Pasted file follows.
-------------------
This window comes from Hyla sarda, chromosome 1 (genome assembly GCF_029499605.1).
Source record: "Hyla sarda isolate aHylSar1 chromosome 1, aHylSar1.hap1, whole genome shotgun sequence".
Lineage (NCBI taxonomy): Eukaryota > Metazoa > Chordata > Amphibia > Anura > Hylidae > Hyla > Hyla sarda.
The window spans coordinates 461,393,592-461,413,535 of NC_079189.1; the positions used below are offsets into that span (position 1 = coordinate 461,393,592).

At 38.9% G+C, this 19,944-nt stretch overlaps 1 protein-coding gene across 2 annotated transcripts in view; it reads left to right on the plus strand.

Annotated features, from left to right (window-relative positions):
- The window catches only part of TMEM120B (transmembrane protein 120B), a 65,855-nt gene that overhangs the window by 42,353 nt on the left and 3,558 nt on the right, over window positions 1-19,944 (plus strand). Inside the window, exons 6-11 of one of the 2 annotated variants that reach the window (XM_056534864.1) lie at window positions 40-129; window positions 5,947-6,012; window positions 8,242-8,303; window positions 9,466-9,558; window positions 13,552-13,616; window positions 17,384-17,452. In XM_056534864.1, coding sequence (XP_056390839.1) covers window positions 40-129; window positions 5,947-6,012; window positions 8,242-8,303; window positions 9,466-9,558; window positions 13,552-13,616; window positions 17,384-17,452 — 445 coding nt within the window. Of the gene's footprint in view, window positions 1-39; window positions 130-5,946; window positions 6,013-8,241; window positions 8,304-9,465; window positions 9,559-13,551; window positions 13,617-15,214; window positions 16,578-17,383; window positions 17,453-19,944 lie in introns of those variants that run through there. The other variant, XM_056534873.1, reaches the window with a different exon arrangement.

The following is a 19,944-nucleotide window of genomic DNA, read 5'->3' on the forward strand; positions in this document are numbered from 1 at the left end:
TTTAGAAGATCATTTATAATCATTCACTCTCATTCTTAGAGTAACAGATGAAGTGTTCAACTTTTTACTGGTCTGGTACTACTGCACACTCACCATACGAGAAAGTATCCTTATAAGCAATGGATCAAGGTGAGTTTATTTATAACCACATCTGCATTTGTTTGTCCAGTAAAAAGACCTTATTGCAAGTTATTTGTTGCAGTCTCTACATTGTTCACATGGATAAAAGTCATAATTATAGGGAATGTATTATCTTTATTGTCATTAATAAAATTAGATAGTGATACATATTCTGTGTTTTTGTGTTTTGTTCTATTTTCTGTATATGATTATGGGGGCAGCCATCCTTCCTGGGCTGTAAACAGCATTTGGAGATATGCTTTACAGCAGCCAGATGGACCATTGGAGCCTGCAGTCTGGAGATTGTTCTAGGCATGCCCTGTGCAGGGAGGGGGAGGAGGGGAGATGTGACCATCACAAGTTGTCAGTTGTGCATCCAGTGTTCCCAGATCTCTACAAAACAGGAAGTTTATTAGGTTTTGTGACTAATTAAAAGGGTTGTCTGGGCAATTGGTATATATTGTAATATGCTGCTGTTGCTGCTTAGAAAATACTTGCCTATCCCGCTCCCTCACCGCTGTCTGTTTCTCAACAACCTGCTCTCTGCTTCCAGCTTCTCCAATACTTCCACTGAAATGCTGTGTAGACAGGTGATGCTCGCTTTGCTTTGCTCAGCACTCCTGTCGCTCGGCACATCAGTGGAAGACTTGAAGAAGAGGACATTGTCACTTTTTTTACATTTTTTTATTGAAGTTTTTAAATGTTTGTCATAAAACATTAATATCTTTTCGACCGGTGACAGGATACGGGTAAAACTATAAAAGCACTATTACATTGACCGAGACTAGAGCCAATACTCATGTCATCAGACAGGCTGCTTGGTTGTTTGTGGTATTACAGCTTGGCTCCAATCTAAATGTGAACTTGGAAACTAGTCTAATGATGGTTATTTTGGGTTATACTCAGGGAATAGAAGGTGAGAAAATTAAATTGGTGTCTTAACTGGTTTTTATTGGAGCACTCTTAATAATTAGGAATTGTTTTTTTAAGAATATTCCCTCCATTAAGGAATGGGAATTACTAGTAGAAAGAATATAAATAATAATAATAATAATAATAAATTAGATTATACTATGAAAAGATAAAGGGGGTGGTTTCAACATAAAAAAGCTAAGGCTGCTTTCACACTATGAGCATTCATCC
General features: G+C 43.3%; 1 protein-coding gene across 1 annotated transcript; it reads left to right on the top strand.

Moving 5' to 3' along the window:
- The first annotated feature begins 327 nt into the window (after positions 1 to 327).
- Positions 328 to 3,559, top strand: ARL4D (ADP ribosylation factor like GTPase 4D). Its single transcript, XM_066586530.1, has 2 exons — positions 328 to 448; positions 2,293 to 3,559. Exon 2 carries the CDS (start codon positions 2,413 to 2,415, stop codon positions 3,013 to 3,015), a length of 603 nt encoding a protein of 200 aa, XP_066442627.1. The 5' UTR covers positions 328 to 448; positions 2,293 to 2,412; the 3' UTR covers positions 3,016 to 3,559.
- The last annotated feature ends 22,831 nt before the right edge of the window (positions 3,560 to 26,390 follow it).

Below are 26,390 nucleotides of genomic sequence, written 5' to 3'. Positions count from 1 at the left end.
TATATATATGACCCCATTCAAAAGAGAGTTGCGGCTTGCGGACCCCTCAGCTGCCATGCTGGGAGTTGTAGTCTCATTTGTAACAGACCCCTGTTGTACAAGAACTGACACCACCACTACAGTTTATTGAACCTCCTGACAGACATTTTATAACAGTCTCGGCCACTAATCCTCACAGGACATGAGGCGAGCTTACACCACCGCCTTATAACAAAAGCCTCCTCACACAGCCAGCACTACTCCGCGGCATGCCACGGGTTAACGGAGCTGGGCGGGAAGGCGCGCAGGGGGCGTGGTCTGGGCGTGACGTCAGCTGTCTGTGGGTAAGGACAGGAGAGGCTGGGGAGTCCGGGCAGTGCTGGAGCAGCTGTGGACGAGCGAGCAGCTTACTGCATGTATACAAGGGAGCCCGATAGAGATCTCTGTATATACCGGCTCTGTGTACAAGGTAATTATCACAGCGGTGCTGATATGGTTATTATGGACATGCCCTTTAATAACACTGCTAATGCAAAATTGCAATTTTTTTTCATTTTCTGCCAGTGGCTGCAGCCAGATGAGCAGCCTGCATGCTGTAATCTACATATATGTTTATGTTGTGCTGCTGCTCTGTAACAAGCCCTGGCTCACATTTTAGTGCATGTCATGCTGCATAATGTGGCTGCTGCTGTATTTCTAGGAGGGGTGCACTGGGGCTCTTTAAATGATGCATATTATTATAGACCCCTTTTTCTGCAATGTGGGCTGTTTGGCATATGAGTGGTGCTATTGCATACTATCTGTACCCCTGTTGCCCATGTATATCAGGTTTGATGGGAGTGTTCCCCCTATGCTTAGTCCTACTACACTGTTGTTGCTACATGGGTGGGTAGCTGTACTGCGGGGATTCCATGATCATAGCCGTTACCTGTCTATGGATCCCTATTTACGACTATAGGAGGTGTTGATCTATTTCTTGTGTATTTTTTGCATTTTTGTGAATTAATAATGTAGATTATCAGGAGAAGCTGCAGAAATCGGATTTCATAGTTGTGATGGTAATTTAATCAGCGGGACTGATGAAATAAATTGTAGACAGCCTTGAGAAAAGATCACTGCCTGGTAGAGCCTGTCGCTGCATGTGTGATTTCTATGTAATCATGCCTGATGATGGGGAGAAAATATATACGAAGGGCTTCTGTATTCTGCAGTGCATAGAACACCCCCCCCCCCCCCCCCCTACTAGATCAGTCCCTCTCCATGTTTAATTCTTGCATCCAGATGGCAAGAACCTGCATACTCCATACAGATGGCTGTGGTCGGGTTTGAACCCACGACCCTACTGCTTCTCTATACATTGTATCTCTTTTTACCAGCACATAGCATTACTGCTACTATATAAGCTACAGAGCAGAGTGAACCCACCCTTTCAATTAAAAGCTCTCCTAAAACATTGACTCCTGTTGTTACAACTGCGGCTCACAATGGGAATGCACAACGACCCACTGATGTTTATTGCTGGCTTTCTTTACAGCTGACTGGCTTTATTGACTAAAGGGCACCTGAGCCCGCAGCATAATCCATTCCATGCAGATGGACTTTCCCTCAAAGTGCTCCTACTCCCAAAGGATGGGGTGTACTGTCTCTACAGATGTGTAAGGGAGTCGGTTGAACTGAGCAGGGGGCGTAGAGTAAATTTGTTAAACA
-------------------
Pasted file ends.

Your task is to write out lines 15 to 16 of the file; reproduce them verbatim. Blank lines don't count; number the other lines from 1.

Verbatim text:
Below are 26,390 nucleotides of genomic sequence, written 5' to 3'. Positions count from 1 at the left end.
TATATATATGACCCCATTCAAAAGAGAGTTGCGGCTTGCGGACCCCTCAGCTGCCATGCTGGGAGTTGTAGTCTCATTTGTAACAGACCCCTGTTGTACAAGAACTGACACCACCACTACAGTTTATTGAACCTCCTGACAGACATTTTATAACAGTCTCGGCCACTAATCCTCACAGGACATGAGGCGAGCTTACACCACCGCCTTATAACAAAAGCCTCCTCACACAGCCAGCACTACTCCGCGGCATGCCACGGGTTAACGGAGCTGGGCGGGAAGGCGCGCAGGGGGCGTGGTCTGGGCGTGACGTCAGCTGTCTGTGGGTAAGGACAGGAGAGGCTGGGGAGTCCGGGCAGTGCTGGAGCAGCTGTGGACGAGCGAGCAGCTTACTGCATGTATACAAGGGAGCCCGATAGAGATCTCTGTATATACCGGCTCTGTGTACAAGGTAATTATCACAGCGGTGCTGATATGGTTATTATGGACATGCCCTTTAATAACACTGCTAATGCAAAATTGCAATTTTTTTTCATTTTCTGCCAGTGGCTGCAGCCAGATGAGCAGCCTGCATGCTGTAATCTACATATATGTTTATGTTGTGCTGCTGCTCTGTAACAAGCCCTGGCTCACATTTTAGTGCATGTCATGCTGCATAATGTGGCTGCTGCTGTATTTCTAGGAGGGGTGCACTGGGGCTCTTTAAATGATGCATATTATTATAGACCCCTTTTTCTGCAATGTGGGCTGTTTGGCATATGAGTGGTGCTATTGCATACTATCTGTACCCCTGTTGCCCATGTATATCAGGTTTGATGGGAGTGTTCCCCCTATGCTTAGTCCTACTACACTGTTGTTGCTACATGGGTGGGTAGCTGTACTGCGGGGATTCCATGATCATAGCCGTTACCTGTCTATGGATCCCTATTTACGACTATAGGAGGTGTTGATCTATTTCTTGTGTATTTTTTGCATTTTTGTGAATTAATAATGTAGATTATCAGGAGAAGCTGCAGAAATCGGATTTCATAGTTGTGATGGTAATTTAATCAGCGGGACTGATGAAATAAATTGTAGACAGCCTTGAGAAAAGATCACTGCCTGGTAGAGCCTGTCGCTGCATGTGTGATTTCTATGTAATCATGCCTGATGATGGGGAGAAAATATATACGAAGGGCTTCTGTATTCTGCAGTGCATAGAACACCCCCCCCCCCCCCCCCCTACTAGATCAGTCCCTCTCCATGTTTAATTCTTGCATCCAGATGGCAAGAACCTGCATACTCCATACAGATGGCTGTGGTCGGGTTTGAACCCACGACCCTACTGCTTCTCTATACATTGTATCTCTTTTTACCAGCACATAGCATTACTGCTACTATATAAGCTACAGAGCAGAGTGAACCCACCCTTTCAATTAAAAGCTCTCCTAAAACATTGACTCCTGTTGTTACAACTGCGGCTCACAATGGGAATGCACAACGACCCACTGATGTTTATTGCTGGCTTTCTTTACAGCTGACTGGCTTTATTGACTAAAGGGCACCTGAGCCCGCAGCATAATCCATTCCATGCAGATGGACTTTCCCTCAAAGTGCTCCTACTCCCAAAGGATGGGGTGTACTGTCTCTACAGATGTGTAAGGGAGTCGGTTGAACTGAGCAGGGGGCGTAGAGTAAATTTGTTAAACA